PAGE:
Maryland Receives “D+” in Report on Transparency of Government Spending

Media Contacts
Emily Scarr

State Director, Maryland PIRG; Director, Stop Toxic PFAS Campaign, PIRG

Maryland PIRG Foundation and Frontier Group

Maryland received a “D+” for its government spending transparency website, according to “Following the Money 2018: How the 50 States Rate in Providing Online Access to Government Spending Data,” the eighth report of its kind by the Maryland PIRG Foundation and Frontier Group.

The report graded each state’s transparency website from “A” to “F” based on its content and user-friendliness. This year, for the first time, we worked with focus groups to see how well the ordinary Americans could navigate the sites. With that new standard, most states’ grades dropped from our previous report.

“When states are transparent about how they spend tax dollars, we all win: the state saves money, it can operate more efficiently and effectively, and citizens can feel more confident in their government,” said Maryland PIRG Director Emily Scarr. “That’s why Maryland should invest in accessible, comprehensive, online spending data.”

The report found that many states’ websites lack features that make them intuitive for users, such as a full search function, standardized data descriptions and interactive tools. 

Maryland qualifies as an “lagging” state. Transparent information is only as useful as it is accessible. In today’s digital world, state websites should aspire to be as usable as the many other sites the average citizen visits. Maryland’s site most suffers from an outdated user-interface that makes it challenging to find specific expenditures in the state checkbook. The state could most improve its transparency by revamping its site to improve its user-friendliness and functionality.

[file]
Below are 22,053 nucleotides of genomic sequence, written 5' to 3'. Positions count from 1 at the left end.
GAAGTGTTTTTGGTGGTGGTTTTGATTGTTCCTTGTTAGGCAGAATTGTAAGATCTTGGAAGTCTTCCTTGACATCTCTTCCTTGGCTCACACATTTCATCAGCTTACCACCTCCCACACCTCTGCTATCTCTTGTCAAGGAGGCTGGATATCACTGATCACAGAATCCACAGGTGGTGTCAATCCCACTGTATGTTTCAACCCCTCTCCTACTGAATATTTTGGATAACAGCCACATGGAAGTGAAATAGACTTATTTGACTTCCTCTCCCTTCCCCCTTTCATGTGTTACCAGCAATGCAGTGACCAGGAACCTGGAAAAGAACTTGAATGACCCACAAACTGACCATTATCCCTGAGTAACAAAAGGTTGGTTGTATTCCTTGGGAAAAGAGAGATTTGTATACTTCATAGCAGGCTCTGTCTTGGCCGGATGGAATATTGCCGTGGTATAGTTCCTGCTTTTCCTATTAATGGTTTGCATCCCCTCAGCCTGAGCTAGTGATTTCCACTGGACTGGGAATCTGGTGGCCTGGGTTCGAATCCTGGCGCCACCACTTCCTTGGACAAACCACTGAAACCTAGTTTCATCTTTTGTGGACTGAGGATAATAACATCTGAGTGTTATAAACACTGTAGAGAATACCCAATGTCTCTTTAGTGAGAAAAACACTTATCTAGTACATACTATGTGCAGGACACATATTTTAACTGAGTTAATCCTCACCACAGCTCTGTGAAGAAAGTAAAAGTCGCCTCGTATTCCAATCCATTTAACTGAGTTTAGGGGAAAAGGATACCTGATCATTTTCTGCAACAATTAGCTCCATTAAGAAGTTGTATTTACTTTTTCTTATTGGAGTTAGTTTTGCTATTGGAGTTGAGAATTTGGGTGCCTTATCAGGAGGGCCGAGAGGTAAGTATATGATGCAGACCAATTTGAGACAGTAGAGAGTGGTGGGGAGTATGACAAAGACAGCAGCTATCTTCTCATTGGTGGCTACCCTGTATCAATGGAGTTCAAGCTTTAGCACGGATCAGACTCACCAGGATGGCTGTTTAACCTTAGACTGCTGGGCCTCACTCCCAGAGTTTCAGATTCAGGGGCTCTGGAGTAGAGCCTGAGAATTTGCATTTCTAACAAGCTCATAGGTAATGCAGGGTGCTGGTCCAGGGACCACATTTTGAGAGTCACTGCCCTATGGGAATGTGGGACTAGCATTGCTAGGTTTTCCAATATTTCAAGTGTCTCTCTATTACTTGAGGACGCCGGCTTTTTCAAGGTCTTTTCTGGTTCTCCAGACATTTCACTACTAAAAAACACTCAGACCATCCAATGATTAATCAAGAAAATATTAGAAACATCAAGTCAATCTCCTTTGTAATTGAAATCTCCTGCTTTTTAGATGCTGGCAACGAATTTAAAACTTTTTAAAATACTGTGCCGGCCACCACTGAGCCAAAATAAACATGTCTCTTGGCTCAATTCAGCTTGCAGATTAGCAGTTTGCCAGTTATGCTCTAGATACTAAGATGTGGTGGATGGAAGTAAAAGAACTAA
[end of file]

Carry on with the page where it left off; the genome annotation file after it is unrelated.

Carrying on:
“These sites can often be confusing for citizen users. Our focus groups put transparency websites to the test and found only a handful meet the expectations of a 21st century user.” said Rachel J. Cross, a Frontier Group analyst and report co-author.

Maryland officials reported that their transparency portal cost $65,000 plus existing staff time, at launch and costs approximately $5,000 to maintain annually.

Visit Maryland’s transparency website.

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The Maryland PIRG Foundation works to protect consumers and promote good government. We investigate problems, craft solutions, educate the public, and offer meaningful opportunities for civic participation.